This is getting to be a long story. Let’s skip ahead. While they were here, Dad spent some time working on my car, of course. The car always needs help. On Monday, after they were home, Dad called me and said, “Angela!” because that’s how he always addresses me on the phone. He said that he’d been thinking about my car and was convinced that it didn’t have much life left. He’d found a 2003 Ford Taurus for sale, not too many miles on it, and he wanted to buy it, drive it out to Utah and give it to me. WHAT?! I was seriously stunned speechless. I had no response. He was planning to take it for a test drive and then would call me back. I spent a few hours feeling dazed and confused, just sitting and staring at walls. He called again and said that the car was just like new. I asked them both if they were sure that they’re ok with this, and then I said ok. I’m getting a new car. My parents bought me a car. Actually, I’m looking at it more as me borrowing the car from them until I can buy one myself, and with my new financial plan I should be able to do that – someday. And then they will take this car back. But in the mean time, I get a new car.

I’ve talked to Mom again a few times since, and she told me that Dad’s worry about me driving my car was obviously weighing on him. He was quiet for days. And then he found this Taurus and devised a plan and was a happy man again. I still can’t believe that any of this is happening. I have some guilt over accepting something so huge from them. But I’m grateful, too, more grateful than I can say.

I’ve remembered many times, over the last couple of days, those prayers for help. I never expected that it would come from my parents. Who knew? But now it all makes sense. Who better? I think that after all of these years of being on my own and living so far away I just stopped thinking of them as a support system. Loveable parents, yes, but loving from a distance. When it came down to taking care of all of the day in day out work of running a life I felt entirely on my own, and too often all alone. That’s different now. I don’t feel alone anymore. I’m independent by nature, and stubborn about doing things my way, and I don’t expect that to change. But I’ve discovered a safety net, one that has probably always been there, in the form of two people who love me. It’s changed how I feel about my life, my whole existence, and it means more to me than the car.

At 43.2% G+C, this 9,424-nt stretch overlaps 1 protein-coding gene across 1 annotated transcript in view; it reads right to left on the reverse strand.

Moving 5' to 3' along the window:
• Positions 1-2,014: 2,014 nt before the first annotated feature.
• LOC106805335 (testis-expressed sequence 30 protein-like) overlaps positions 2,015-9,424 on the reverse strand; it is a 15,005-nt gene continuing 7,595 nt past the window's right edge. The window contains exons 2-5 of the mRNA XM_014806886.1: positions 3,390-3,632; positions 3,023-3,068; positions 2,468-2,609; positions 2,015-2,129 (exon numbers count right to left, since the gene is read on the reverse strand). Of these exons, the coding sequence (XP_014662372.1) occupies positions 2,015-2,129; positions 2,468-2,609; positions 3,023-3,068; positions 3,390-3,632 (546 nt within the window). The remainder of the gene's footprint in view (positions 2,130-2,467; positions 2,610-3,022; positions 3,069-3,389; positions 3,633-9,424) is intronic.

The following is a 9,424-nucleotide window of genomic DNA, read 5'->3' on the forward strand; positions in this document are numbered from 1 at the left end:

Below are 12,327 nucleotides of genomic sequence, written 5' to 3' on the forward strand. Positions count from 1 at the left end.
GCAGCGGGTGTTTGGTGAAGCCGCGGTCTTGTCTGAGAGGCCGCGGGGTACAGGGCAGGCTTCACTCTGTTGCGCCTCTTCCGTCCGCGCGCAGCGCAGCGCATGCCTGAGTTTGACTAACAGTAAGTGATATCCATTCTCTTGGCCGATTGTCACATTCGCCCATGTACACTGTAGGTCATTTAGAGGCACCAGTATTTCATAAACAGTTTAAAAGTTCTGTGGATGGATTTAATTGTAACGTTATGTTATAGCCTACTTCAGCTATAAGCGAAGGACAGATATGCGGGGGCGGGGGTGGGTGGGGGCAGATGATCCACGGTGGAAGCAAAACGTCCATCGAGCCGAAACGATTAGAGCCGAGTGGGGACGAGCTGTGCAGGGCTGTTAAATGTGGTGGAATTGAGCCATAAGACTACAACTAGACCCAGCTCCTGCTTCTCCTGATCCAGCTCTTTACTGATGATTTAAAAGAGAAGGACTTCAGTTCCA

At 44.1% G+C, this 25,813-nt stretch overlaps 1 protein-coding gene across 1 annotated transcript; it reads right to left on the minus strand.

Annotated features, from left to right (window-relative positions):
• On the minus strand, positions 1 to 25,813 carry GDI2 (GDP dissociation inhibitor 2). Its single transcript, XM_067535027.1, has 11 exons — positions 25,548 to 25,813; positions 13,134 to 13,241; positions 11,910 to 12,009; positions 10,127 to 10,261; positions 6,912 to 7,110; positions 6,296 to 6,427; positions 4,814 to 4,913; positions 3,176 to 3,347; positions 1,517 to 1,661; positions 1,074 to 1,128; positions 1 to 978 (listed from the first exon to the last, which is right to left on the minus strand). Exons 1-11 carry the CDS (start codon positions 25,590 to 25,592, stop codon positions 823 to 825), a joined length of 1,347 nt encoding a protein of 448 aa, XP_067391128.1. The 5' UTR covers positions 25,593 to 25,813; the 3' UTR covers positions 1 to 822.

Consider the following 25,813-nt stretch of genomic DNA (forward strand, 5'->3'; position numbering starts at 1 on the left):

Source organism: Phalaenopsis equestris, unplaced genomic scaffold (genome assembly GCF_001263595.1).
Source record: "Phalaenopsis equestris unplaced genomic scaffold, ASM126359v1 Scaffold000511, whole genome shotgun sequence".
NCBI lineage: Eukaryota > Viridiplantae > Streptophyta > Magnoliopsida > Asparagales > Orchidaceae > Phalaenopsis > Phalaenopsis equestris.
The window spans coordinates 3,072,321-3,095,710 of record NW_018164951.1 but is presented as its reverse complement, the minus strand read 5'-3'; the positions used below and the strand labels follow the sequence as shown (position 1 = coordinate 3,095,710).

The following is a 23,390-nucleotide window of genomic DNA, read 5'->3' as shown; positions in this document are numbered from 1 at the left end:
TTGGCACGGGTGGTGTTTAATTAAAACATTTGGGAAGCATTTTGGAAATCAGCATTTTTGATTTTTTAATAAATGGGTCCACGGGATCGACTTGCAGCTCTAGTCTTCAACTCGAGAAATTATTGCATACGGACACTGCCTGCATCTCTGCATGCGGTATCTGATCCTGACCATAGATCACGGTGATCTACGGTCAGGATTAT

Although I am pretty excited about the car.

Oh, and in the end I found a credit that shaved $400 off of my tax bill. What a relief.

I think that’s it for today. I’m not going to take the time to proof read this, so please forgive me for the mistakes. Maybe I’ll go back and catch them on Monday.

Thanks, as always, for reading my stories.
You are loved.

4 comments:

Tiffany said...

Angie, this was incredible to read. I applaud your honesty--with your parents and yourself. I am sure it was humbling (I think of myself much the way you do), but I'm also sure that they are happy to help.

Remember Ann (of Ann & Harold)? She told me once that a parent never feels happier than their saddest child. So true. What a relief it must be as a parent to help ease your child's burden. I think you'll both be blessed for this experience.

Sure do love ya.

Kelli said...

Angie,

I loved this post. I am also the same independent and proud type. I like to be the rescuer not the rescuee.
I have also felt the absolute relief of having someone else know exactly what is going on in my stressful life!
What a great answer to prayer and I love that you realized that it was a natural way for a prayer to be answered!
You are amazing! Good luck with the financial plan.

Melissa said...

You have great parents!

Tauna said...

Your blog is so cute! I loved this post. We just recently got a "free" car also...except it was from my husbands grandmother....We are now the youngest Buick owners in the country. :)